For years, I would go to bed late to wake up to alarms ringing in quick succession at seven every day, reminding me once again of my parents’ dogged insistence on exercising my weight off.

As a young Generation Z or borderline Millennial teenager, like most of those my age, I have been bombarded with what I liked to call body-fit posts everywhere and anywhere I look. And for the longest time, I wholeheartedly chose to believe in them.

A combination of parental pressure, societal expectations, and cultural standards combined to create the perfect hailstorm of internal anger focused on skinniness, and an unhealthy and unproductive obsession with food.

To the average outsider, I seemed like a fit, fairly healthy young man. But in reality, the turmoil inside me was not only eating me from the inside out but actively destroying my body.

The Diagnosis – Diabetes

Imagine the surprise when this seemingly healthy 150 pounds, young teenage boy found out that he was Type 1 Diabetic. A disease that he was taught was lifelong, difficult to manage, and nearly impossible to force into submission. A boy who loved food but starved himself from it, counting calories and burning them off as if he was on a bodybuilding calorie diet, and then giving in to the temptation of unhealthy foods and binging anyways.

A man whose family believed that a fit, gorgeous body was attained by binging, then exercising the calories off and highly encouraged the behavior. A society where this behavior was not just anti-normalized, but taboo that he didn’t realize he had a problem.

That boy was me.

I struggled for nearly three years with the weight of my diagnosis, at first continuing on the unhealthy spiral of food binging and calorie counting until a yoga session finally made things click.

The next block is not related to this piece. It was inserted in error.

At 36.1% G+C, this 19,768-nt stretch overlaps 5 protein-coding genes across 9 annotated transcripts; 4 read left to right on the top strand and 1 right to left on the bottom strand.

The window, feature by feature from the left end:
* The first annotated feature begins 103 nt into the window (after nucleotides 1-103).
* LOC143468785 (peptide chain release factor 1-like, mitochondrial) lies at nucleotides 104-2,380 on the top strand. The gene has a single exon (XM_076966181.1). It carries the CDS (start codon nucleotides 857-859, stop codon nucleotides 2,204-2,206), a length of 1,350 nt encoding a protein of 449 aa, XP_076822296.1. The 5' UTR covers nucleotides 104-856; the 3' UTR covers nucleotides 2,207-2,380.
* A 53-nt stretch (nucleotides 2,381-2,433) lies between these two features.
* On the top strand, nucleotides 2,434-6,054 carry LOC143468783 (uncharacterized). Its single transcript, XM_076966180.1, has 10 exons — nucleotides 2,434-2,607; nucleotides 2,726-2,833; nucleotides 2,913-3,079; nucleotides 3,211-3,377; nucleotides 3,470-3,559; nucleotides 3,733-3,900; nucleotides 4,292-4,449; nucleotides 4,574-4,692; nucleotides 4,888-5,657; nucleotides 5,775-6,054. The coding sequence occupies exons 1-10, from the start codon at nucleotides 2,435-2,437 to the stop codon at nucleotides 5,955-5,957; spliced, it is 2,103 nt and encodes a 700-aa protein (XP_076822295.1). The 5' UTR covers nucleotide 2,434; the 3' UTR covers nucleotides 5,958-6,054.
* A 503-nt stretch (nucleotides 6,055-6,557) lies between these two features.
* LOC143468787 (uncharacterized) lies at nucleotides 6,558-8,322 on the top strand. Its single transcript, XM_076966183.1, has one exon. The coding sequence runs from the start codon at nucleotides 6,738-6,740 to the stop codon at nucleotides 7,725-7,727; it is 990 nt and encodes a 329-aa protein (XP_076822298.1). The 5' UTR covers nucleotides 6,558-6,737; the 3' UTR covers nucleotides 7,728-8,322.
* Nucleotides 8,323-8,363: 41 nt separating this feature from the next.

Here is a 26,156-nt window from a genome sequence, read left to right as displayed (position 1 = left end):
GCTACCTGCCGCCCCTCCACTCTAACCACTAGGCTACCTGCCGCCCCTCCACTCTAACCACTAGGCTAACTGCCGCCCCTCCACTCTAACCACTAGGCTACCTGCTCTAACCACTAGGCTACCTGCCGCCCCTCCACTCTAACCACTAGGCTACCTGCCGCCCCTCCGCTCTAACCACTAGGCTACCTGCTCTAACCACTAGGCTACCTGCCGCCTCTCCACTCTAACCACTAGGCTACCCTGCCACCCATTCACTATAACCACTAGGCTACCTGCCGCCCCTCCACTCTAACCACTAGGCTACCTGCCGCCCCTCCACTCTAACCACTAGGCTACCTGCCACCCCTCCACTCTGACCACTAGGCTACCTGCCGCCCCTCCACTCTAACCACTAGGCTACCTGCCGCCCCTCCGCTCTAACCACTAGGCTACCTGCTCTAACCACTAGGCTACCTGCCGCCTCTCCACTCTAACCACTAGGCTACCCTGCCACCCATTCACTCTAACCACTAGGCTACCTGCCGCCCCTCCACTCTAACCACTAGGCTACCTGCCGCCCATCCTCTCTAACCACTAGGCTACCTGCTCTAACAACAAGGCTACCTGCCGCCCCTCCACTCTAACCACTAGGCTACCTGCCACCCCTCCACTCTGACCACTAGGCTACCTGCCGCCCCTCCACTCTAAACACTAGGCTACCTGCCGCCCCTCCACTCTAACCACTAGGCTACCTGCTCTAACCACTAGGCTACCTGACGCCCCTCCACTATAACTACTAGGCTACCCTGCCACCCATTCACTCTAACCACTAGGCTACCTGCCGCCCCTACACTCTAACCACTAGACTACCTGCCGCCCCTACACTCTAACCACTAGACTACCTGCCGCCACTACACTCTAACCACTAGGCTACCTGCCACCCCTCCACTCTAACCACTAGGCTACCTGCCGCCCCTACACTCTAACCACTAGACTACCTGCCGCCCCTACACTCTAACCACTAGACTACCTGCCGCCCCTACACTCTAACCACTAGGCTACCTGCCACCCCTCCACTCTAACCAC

Public school mental health days are rare, and I am a strong proponent of them. They give kids an opportunity to sit back, reflect, and take their minds off of the hustle and bustle of daily life to breathe.

I remember the day as one that will forever change the way I have and will continue to live life. I went in around six in the morning for a session of yoga before class, expecting to help lead it as I was one of the students who had arranged for the session to happen.

Instead, I got a lesson in humility, acceptance, and the importance of self.

Instead of diving into simple yoga poses and stretches, to begin with, the instructor asked each of us to sit and simply talk to her for three minutes each, alone.

But what surprised me the most during my talk with her was not the conversation we had, but the offhand comment she made as I made my way out. Pleasantries and a thank you could have sufficed, but for some reason, she felt compelled to tell me that I looked dissatisfied, sad, and lost. That my eyes seemed heavy and burdened and to reach out to her if I would like additional yoga sessions in the future.

As someone who is notoriously stone-faced and private in public, I surprised myself when tears began to roll. That instructor had found my breaking point. After another group session, I came back to her and told her everything.

Something about her made me feel like I could confide in her and the fact that I did most likely saved my life. I told her about my efforts to calorie count, my diabetes, and my feelings of sadness that I had no control over my body. She simply listened and asked me to come back to her yoga studio that afternoon.

Instead, I got a lesson in humility.

And eventually, that afternoon turned into multiple afternoons, tumbling into three years of free yoga lessons in exchange for volunteer hours. Over time, she worked with me one-on-one, just as she did the very first day I met her.

I learned reiki from her, an ancient art of meditation, and slowly, but surely, began to turn the tide against not only my disease and diagnosis but my own self-destructive relationship with my mental health.